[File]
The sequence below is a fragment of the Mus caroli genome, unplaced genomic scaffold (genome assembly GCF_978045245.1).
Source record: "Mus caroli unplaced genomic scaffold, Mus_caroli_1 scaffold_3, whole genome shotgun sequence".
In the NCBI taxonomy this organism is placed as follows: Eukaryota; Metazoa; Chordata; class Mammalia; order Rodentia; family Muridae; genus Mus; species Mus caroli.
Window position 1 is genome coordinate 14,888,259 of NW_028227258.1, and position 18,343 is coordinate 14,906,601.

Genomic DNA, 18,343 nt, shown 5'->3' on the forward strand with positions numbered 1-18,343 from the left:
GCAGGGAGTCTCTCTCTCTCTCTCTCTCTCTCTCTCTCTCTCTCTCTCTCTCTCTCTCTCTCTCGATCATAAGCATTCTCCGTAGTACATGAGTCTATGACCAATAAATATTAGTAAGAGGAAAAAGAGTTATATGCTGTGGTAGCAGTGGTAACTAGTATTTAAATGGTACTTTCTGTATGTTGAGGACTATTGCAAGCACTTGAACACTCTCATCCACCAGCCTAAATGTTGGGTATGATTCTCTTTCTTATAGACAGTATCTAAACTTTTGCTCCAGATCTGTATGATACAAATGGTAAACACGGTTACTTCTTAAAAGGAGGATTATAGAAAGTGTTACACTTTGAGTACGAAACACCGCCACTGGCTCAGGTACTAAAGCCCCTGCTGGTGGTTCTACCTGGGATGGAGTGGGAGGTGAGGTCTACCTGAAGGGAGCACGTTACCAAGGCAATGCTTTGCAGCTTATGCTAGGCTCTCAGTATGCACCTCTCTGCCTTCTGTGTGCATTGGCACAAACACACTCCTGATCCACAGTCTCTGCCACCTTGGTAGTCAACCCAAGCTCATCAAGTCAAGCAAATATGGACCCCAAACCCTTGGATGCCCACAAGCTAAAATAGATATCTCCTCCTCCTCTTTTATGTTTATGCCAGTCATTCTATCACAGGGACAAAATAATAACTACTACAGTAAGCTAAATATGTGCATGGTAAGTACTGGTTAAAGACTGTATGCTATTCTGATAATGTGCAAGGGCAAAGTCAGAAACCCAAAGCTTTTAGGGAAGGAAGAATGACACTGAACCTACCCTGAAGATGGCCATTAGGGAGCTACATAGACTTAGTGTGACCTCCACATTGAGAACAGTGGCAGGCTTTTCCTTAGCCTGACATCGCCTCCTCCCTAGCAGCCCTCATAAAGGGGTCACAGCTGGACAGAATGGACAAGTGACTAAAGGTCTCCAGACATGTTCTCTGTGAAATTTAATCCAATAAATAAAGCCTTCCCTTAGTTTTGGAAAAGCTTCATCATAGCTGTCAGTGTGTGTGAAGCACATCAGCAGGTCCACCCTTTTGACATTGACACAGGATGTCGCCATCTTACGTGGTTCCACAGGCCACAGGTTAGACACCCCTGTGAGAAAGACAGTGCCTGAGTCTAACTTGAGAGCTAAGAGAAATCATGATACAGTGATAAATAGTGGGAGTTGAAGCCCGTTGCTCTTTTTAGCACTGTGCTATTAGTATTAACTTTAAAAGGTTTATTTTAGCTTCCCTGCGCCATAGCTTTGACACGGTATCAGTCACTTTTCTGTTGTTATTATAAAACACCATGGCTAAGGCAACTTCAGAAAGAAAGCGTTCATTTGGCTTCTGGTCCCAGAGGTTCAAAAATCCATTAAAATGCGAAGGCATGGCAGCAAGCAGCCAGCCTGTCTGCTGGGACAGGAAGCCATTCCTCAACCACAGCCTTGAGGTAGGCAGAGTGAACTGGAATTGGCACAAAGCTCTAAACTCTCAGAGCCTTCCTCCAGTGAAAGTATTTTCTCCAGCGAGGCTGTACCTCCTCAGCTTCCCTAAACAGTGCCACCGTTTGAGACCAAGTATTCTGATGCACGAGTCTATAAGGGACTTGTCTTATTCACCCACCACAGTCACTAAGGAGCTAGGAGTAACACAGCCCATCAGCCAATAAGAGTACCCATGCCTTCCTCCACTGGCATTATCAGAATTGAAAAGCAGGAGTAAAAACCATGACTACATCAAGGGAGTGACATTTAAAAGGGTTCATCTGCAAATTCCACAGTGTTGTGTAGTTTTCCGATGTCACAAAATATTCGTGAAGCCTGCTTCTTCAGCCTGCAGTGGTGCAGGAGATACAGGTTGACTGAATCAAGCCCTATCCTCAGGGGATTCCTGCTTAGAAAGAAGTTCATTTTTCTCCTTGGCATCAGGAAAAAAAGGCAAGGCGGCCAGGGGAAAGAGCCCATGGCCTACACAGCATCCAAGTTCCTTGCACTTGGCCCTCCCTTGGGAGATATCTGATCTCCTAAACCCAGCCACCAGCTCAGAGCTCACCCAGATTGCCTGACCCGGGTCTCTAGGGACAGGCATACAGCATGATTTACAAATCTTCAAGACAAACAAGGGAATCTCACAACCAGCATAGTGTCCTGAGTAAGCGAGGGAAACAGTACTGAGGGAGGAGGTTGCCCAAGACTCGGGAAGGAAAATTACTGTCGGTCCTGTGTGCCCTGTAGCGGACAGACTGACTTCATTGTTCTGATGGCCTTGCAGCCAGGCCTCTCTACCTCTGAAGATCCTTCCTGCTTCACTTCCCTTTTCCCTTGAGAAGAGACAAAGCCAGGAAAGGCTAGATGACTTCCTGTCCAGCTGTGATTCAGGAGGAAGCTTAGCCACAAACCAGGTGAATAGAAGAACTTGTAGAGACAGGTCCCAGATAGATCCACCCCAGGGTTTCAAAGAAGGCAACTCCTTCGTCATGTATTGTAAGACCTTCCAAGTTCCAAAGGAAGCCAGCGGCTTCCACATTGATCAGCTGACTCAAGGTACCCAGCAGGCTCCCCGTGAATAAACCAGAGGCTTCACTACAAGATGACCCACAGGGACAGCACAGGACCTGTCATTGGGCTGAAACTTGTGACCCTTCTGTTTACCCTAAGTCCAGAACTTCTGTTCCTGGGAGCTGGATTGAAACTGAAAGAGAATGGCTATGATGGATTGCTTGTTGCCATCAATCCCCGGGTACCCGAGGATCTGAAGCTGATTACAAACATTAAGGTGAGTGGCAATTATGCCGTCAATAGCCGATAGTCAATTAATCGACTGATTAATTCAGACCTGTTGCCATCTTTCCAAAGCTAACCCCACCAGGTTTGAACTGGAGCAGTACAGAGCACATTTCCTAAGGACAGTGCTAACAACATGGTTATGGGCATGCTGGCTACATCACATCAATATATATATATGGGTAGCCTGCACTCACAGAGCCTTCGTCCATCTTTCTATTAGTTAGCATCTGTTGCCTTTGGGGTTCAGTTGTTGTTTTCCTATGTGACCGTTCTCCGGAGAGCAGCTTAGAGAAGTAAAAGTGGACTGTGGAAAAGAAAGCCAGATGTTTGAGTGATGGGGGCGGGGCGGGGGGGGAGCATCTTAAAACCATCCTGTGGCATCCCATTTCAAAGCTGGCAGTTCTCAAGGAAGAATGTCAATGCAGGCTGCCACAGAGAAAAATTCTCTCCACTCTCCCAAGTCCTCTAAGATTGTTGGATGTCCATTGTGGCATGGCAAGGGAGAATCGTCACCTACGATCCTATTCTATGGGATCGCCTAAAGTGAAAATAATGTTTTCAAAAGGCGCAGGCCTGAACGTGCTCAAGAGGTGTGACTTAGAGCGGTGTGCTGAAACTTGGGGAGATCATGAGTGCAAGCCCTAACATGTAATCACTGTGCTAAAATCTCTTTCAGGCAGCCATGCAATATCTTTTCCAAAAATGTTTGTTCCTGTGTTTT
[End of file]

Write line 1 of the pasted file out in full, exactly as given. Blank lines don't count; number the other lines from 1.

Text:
The sequence below is a fragment of the Mus caroli genome, unplaced genomic scaffold (genome assembly GCF_978045245.1).